The seas, beaches and waterways watched over by our lifesavers are enjoyed by thousands of people every year.
But the water remains an unpredictable environment that can catch people out.
People will always need our help and – thanks to you – we will always be there to answer that call.
Last year, our lifeboat crews saved 460 lives.
That’s 460 people who wouldn’t be here today without their help, countless friends and family who would never have been the same again.
In 2014 volunteers launched 8,462 times around the coast of the UK and Republic of Ireland, rescuing an average of 24 people a day.
One of the 8,462 launches in 2014 was a tough shout for Wicklow crews in July. When a rip current dragged a pregnant woman into a cave, the volunteers arrived to find a further three people in need of their help nearby. The inshore and all-weather lifeboat crews saved all four of the badly injured and traumatised casualties.
As our frontline rescue service continued to keep thousands safe, we also looked at how to support and sustain it long into the future.
It was a landmark year in our plans for a 25-knot all-weather lifeboat fleet, which will provide every station with a faster, more capable craft. This included a Tamar arriving at The Mumbles, the first Shannon on station at Dungeness, and the structure of our new All-weather Lifeboat Centre taking shape.
Our lifeguards watched over 15.5M beach goers and aided almost 20,000 of them in 2014. We'll never know how many more tragedies they prevented through warnings and advice.
Footage of a rip rescue by Bude Lifeguard Joby Wolfenden-Brown was seen around the world, becoming one of our most viewed YouTube videos of all time.
In August, lifeguards at Polzeath stayed on duty late into the evening as a high spring tide, strong onshore winds and powerful swell created treacherous conditions. They pulled 32 people from the sea in 90 minutes.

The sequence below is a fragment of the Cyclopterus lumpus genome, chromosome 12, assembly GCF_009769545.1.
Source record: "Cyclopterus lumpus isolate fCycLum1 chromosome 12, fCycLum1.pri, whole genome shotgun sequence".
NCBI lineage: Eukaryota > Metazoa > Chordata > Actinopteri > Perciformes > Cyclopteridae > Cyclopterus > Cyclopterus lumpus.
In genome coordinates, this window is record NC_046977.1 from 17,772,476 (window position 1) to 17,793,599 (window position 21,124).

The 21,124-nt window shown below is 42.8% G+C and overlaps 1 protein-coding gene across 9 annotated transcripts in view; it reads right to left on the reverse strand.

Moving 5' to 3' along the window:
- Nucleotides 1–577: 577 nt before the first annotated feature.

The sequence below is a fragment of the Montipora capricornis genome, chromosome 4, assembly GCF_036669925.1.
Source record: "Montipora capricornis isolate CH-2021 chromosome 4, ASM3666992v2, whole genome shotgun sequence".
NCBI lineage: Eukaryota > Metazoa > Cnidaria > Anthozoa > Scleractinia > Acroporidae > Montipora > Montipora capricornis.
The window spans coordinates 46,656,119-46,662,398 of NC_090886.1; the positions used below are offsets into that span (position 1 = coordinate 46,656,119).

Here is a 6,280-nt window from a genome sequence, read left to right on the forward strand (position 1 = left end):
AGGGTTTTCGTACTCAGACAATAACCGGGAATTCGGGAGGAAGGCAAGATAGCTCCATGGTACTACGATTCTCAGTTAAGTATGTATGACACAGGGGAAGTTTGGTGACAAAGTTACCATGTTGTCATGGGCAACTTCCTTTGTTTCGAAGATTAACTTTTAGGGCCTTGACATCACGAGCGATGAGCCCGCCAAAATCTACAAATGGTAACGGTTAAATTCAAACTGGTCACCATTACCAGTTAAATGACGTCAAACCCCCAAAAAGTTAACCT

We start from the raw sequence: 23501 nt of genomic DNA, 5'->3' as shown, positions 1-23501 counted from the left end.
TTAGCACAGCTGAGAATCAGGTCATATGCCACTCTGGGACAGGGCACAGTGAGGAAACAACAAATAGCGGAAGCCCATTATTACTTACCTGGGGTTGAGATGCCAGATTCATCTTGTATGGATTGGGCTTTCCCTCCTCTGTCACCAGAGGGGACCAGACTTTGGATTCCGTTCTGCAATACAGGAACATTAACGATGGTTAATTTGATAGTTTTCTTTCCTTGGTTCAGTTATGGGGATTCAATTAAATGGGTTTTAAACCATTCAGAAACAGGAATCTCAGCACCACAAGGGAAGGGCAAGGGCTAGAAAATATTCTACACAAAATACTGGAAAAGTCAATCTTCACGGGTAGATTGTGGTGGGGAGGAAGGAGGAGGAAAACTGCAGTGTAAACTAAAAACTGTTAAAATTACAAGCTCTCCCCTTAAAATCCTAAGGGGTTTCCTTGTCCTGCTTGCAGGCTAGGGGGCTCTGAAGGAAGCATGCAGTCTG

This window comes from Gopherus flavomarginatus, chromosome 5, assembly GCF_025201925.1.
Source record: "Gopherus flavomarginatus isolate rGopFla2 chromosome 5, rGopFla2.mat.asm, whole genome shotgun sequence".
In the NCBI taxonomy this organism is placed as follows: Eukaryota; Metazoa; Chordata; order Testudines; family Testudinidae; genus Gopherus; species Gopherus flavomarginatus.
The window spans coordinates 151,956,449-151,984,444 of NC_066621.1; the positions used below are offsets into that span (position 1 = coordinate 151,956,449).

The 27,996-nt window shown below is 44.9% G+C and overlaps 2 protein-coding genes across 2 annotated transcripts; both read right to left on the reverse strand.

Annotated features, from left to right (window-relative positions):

Thanks to the training and equipment you’ve helped provide, lifeguards were always ready, throughout the Summer.
Flood rescue volunteers are used to forming new teams at a moment’s notice, often with people they’ve just met.
In January 2014, the Welsh team worked with fire service, coastguard and local mountain rescue teams to save four people from a farmhouse near Pwllheli. The cold water flooding their home was waist deep.
Hundreds of volunteers stood by around the UK, often spending long hours on standby, away from their homes, ready to help out in the floods. Your support kept them as warm and dry as possible in miserable conditions.
Our national campaign spread its message further than ever in Summer 2014, reaching 10.1M adult men and encouraging everyone not to underestimate the power of the water.
We took interactive displays to 9 UK towns and tested some unusual media. Shop-shutter graffiti appeared overnight at Newquay and text was pressure-washed into Happisburgh’s slipway.
We don’t always get stories where the impact of prevention work is so clear – we’ll never know how many lives have been saved by the schemes you’ve funded.
But with over 342,000 children reached by our education volunteers, 10.1M adult men reached by our Respect the Water campaign and 41 new community lifesaving plans in place by the end of 2014, we know we have had an impact for life.
This was lifesaving powered by you.
Your support today will help train and equip our lifesavers so that they're ready for anything.
If you’d like to find out a bit more about 2014 in numbers, read our Annual Review and more, head to our 2014 in Review pages.
Royal National Lifeboat Institution (RNLI), a charity registered in England and Wales (209603) and Scotland (SC037736). Registered charity number 20003326 in the Republic of Ireland | RNLI (Trading) Ltd - 1073377, RNLI (Sales) Ltd - 2202240, RNLI (Enterprises) Ltd - 1784500 and RNLI College Ltd - 7705470 are all companies registered in England and Wales at West Quay Road, Poole, BH15 1HZ. Images and copyright © RNLI 2015.